Lost World is a powerful short documentary that details the effects of Singapore’s sand mining operations in Cambodia, not just on the land but to the villagers as well.
Directed by Kalyanee Mam with support and funding from the John D and Catherine T MacArthur Foundation, the documentary evokes the pain of losing not only land but a way of life seen through the eyes of a young Cambodian islander, Vy Phalla who has dedicated her life to speaking out against sand dredging.
Lost World shows the magnificence of Cambodia’s vast mangrove forests invaded by monstrous vessels digging up sand to be sent to Singapore. The elders in Vy Phalla’s village are seen talking about the destructiveness of this dredging and how it has altered their way of live. The women lament about how they used to be able to fish near their houses by the water. They were able to provide for themselves from the rich resources of the mangroves. But ever since the mining started, ‘no more islands’ and ‘no more crabs’.
Vy Phalla also points out how the ships started by taking only white sand but now, they’re also taking black sand right at the bottom as well. These companies dredge wherever there’s sand, even inside the mangroves and along the coastlines and estuaries. ‘They’re not leaving anything’, says Vy.
Another woman chimes to described how villagers who attempt to chase these ships away are threatened with jail. ‘The More we chase and beg them, the more they step all over us’, she says.
At the end of the film, Vy visits Singapore for the first time. She explored Garden’s by The Bay, taking in the man-made beauty and watching as other visitors marvel at ‘nature’. The whole time, her indignation is profound.
Vy says, “When I see all the people walking, I want to tell them this land is my land. This land is from my country. But I can’t express this because I don’t speak their language and I don’t know what to do so that they will understand. I can only grieve for the land. I don’t know what else I can do.”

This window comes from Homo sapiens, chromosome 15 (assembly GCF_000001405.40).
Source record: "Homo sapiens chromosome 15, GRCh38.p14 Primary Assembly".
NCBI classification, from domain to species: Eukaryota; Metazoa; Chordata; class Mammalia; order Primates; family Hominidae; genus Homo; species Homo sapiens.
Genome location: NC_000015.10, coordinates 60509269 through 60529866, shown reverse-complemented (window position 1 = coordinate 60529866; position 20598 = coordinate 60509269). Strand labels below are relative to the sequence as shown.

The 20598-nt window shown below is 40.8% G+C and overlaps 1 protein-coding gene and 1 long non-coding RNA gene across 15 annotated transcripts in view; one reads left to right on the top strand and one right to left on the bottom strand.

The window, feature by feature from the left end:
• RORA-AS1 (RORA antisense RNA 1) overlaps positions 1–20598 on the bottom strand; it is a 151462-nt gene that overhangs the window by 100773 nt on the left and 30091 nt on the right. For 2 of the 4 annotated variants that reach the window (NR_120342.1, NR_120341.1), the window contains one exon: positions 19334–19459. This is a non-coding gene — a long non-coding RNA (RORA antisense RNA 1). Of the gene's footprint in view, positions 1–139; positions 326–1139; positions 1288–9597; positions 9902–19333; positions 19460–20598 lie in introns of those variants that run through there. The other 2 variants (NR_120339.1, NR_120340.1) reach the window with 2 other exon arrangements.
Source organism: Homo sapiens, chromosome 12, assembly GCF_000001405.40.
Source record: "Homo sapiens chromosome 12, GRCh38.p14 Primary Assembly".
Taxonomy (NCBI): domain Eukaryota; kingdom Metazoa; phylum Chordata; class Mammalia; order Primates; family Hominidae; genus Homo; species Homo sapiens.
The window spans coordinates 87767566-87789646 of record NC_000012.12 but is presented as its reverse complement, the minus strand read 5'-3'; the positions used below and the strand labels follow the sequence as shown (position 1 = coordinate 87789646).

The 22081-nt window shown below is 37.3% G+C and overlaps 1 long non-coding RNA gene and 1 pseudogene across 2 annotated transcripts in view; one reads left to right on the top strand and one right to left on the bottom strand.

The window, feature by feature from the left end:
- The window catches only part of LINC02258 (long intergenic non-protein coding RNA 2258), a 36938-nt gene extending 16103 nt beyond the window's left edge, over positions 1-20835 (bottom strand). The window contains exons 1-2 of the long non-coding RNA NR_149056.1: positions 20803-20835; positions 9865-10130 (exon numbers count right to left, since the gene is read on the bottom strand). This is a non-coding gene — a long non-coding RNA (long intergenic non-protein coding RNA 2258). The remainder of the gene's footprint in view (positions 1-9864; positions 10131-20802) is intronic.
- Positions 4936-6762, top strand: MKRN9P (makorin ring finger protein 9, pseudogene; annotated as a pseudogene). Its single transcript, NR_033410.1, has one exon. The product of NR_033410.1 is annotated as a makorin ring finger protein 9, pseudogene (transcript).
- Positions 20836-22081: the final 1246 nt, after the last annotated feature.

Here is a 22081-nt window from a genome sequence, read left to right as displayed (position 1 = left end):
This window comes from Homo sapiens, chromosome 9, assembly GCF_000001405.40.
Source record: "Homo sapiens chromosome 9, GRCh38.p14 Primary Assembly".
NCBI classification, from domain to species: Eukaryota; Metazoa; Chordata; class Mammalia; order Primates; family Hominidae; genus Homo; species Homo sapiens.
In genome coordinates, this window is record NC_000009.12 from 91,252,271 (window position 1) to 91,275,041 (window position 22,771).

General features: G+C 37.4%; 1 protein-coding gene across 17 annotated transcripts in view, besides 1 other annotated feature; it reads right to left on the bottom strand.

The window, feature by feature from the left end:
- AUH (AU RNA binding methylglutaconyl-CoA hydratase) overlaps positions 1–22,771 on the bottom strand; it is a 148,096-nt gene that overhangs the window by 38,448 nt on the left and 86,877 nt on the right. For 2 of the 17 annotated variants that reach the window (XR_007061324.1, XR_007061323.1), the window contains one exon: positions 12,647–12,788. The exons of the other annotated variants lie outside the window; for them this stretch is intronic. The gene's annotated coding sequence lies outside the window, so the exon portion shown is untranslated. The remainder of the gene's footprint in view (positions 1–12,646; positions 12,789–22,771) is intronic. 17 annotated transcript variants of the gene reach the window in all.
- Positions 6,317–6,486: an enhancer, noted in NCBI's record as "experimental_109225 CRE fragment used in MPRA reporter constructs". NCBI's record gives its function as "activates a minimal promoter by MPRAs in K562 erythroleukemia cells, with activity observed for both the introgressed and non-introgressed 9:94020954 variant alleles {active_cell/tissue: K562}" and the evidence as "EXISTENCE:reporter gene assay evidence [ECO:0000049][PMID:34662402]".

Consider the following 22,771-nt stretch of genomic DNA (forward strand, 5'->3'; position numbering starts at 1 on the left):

She goes on to describe how land is a part of her identity, part of her people’s identity. Without it, they are a people ‘without beliefs, without a present or a future, like refugees without a true homeland’.
Singapore has become the world’s largest importer of sand, having imported over 80 million tons of sand so far. In 2007, the Cambodian government granted concessions to several private companies to mine sand from the country’s coastal mangrove forests.
The project has damaged coastlines in the region, displacing those who live and work on the land and destroying a valuable natural barrier against erosion, rising sea levels, tsunamis and hurricanes. Countries like Malaysia, Vietnam and Indonesia have all since banned sand dredging for export due to environmental concerns but in Cambodia, the trade is booming.
In fact, the government supposedly banned sand dredging back in May 2009 but there are boats still turning up and dredging sand, often in protected areas with no local consultation according to a report by Global Witness.
George Boden, campaigner at Global Witness highlighted, “Singapore says that the import of sand is a purely commercial activity but it also presents itself as a regional leader on environmental issues. The country’s failure to mitigate the social and ecological cost of sand dredging represents hypocrisy on a grand scale. If Singapore wants its environmental stance to be taken seriously, monitoring where the sand is sourced and what is being done to obtain it would be an obvious place to start.”
In Lost World, Vy said, “The law has given us all kinds of freedom. Here we only have the right to sit, shed tears and witness the destruction of our grandchildren’s home, our village and our way of life.”
Watch the documentary here:
According to trade data sent by both countries to the United Nation Database of Commodity Trade Statistics, Singapore has about 70 million tons of sand arriving from Cambodia compared to 6 million tons Cambodia reported sending there from 2007 to 2016.
Environmental groups and even the Cambodian government speculate because of the gap, that the island was involved in bringing in smuggled sand from Cambodia or elsewhere to support its land-building projects.